A new study has suggested that a volcanic eruption that happened in 1600 in the Andes mountains may have plunged the world into cold climate chaos.
According to a report in nature News, the eruption of the volcano, known as Huaynaputina, blanketed nearby villages with glowing rock and ash, killing some 1,500 people.
But it may also have had a far wider effect, by injecting sulphur particles high into the atmosphere and disrupting the climate worldwide.
Geoscientists had known that the eruption was big, but the new research addresses for the first time just how it might have changed society the world over.
"We're talking about sudden and abrupt change over a very short period of time," said Kenneth Verosub, a geologist at the University of California, Davis. "What would that have done to the global agricultural economy?" he added.
For their research, Verosub and his coauthor, student Jake Lippman, trawled through historical records of crops, famines and other events in the years just after the Huaynaputina eruption.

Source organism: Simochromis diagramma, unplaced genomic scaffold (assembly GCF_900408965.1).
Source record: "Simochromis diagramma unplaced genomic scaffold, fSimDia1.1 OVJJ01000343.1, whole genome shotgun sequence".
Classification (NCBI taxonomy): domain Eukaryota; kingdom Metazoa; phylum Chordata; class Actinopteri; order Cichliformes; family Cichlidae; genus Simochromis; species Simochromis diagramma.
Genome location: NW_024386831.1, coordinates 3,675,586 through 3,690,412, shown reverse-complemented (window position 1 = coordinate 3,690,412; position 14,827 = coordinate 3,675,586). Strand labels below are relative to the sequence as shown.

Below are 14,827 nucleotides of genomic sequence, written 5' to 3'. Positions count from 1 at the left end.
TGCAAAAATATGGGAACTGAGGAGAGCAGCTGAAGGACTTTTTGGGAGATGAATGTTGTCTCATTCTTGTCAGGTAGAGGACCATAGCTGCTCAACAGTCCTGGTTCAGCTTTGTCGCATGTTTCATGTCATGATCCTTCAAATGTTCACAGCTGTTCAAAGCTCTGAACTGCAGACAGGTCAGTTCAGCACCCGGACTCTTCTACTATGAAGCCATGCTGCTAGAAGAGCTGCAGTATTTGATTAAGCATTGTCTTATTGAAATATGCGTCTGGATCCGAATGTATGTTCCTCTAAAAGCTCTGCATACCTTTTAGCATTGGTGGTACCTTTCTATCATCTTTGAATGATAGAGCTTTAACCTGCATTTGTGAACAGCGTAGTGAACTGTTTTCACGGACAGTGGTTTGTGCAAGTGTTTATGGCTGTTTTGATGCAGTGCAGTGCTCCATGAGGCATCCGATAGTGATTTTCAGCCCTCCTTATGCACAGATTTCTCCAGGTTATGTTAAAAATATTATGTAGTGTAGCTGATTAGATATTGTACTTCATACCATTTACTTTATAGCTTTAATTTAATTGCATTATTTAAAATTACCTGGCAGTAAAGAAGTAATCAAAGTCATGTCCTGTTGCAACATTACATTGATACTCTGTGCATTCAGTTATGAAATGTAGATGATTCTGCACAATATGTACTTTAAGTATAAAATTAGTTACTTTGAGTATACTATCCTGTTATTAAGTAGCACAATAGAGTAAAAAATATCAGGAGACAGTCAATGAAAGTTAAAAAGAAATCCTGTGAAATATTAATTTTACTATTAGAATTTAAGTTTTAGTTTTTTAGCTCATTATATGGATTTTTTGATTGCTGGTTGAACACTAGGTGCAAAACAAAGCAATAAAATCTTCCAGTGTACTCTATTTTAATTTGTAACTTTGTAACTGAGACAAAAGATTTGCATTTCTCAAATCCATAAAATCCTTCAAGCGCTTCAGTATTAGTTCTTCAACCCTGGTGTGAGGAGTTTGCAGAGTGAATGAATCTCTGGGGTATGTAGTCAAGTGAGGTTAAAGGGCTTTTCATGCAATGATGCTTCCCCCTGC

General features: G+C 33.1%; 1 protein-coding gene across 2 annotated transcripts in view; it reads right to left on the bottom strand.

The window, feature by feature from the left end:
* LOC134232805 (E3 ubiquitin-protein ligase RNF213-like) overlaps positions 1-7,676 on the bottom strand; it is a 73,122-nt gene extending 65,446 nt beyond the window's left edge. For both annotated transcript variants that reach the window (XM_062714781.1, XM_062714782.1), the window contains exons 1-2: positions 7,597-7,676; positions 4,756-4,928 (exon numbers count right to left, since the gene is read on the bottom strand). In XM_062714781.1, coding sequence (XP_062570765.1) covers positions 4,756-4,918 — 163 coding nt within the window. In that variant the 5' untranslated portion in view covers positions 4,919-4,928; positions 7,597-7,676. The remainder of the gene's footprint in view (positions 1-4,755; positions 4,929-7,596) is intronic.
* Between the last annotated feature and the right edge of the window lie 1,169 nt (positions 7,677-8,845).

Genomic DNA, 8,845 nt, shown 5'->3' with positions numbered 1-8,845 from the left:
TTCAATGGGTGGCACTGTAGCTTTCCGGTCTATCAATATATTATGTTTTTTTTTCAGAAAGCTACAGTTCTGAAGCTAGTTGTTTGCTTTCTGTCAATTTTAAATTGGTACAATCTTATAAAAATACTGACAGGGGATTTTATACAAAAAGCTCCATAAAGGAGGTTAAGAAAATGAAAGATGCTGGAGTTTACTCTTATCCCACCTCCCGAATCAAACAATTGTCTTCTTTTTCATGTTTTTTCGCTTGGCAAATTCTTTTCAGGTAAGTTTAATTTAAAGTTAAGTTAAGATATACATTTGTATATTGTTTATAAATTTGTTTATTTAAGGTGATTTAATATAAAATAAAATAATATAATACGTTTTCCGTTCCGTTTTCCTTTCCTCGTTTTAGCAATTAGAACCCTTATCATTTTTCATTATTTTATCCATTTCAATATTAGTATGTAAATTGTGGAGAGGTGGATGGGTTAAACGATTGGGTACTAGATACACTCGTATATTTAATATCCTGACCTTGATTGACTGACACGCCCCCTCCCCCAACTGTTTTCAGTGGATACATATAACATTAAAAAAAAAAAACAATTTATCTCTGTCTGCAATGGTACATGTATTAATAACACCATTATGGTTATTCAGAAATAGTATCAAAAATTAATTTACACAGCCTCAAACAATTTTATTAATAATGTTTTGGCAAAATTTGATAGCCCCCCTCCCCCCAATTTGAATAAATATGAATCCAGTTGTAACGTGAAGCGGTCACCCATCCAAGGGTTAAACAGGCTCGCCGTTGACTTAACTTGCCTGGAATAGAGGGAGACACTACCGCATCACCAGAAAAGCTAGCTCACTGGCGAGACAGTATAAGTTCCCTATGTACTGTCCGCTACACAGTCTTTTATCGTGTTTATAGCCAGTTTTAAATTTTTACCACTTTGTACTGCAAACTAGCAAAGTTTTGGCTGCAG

According to them, the year 1601 featured several climate discrepancies.
Tree-ring records show that it was the coldest year in six centuries in the Northern Hemisphere - possibly due to the cooling caused by the sulphur particles spewed from the volcano.
The effect was felt on the other side of the globe, where a severe winter caused famine in Russia. Snow blanketed Sweden, leading to record flooding and a poor harvest.
ine harvests were late in France. In Japan, Lake Suwa froze far earlier than usual. Galleons travelling from Mexico to the Philippines made the trip significantly faster than normal, perhaps because of altered wind patterns.
"What we find is that 1601 was among the coldest or wettest or worst years, in many cases," said Verosub.
"Some of these events have previously been attributed to the centuries-long cooling trend known as the Little Ice Age - but they may more properly be ascribed to Huayaputina," he added.
According to Georgiy Stenchikov, a climate modeller at Rutgers University in New Brunswick, New Jersey, the research is some of the first to address the sociological effects of the Huaynaputina eruption.
"It's very important to try to understand and uncover how volcanic eruptions affect climate and society, to see how society responded to the stress," he said.